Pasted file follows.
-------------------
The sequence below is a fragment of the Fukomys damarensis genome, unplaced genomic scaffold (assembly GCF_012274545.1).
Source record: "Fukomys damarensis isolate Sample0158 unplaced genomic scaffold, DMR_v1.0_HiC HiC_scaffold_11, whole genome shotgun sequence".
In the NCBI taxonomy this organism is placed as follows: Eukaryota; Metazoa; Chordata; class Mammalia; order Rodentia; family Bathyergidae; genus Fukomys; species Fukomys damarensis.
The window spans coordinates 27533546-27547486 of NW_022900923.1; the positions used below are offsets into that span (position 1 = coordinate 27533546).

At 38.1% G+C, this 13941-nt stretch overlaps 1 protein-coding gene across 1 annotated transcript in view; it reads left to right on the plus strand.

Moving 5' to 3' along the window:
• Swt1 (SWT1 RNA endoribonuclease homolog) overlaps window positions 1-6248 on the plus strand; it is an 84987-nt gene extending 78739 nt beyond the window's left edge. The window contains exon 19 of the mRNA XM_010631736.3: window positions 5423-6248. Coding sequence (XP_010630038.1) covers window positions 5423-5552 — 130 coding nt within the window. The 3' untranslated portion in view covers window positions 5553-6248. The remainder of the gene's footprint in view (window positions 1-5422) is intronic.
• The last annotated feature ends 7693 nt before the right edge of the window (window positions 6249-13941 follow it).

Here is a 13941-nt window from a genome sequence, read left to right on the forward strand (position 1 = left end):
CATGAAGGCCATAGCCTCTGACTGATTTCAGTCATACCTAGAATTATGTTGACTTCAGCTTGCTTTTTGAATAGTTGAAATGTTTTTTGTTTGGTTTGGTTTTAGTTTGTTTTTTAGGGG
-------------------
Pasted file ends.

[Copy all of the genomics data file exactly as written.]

The sequence below is a fragment of the Fukomys damarensis genome, unplaced genomic scaffold (assembly GCF_012274545.1).
Source record: "Fukomys damarensis isolate Sample0158 unplaced genomic scaffold, DMR_v1.0_HiC HiC_scaffold_11, whole genome shotgun sequence".
In the NCBI taxonomy this organism is placed as follows: Eukaryota; Metazoa; Chordata; class Mammalia; order Rodentia; family Bathyergidae; genus Fukomys; species Fukomys damarensis.
The window spans coordinates 27533546-27547486 of NW_022900923.1; the positions used below are offsets into that span (position 1 = coordinate 27533546).

At 38.1% G+C, this 13941-nt stretch overlaps 1 protein-coding gene across 1 annotated transcript in view; it reads left to right on the plus strand.

Moving 5' to 3' along the window:
• Swt1 (SWT1 RNA endoribonuclease homolog) overlaps window positions 1-6248 on the plus strand; it is an 84987-nt gene extending 78739 nt beyond the window's left edge. The window contains exon 19 of the mRNA XM_010631736.3: window positions 5423-6248. Coding sequence (XP_010630038.1) covers window positions 5423-5552 — 130 coding nt within the window. The 3' untranslated portion in view covers window positions 5553-6248. The remainder of the gene's footprint in view (window positions 1-5422) is intronic.
• The last annotated feature ends 7693 nt before the right edge of the window (window positions 6249-13941 follow it).

Here is a 13941-nt window from a genome sequence, read left to right on the forward strand (position 1 = left end):
CATGAAGGCCATAGCCTCTGACTGATTTCAGTCATACCTAGAATTATGTTGACTTCAGCTTGCTTTTTGAATAGTTGAAATGTTTTTTGTTTGGTTTGGTTTTAGTTTGTTTTTTAGGGG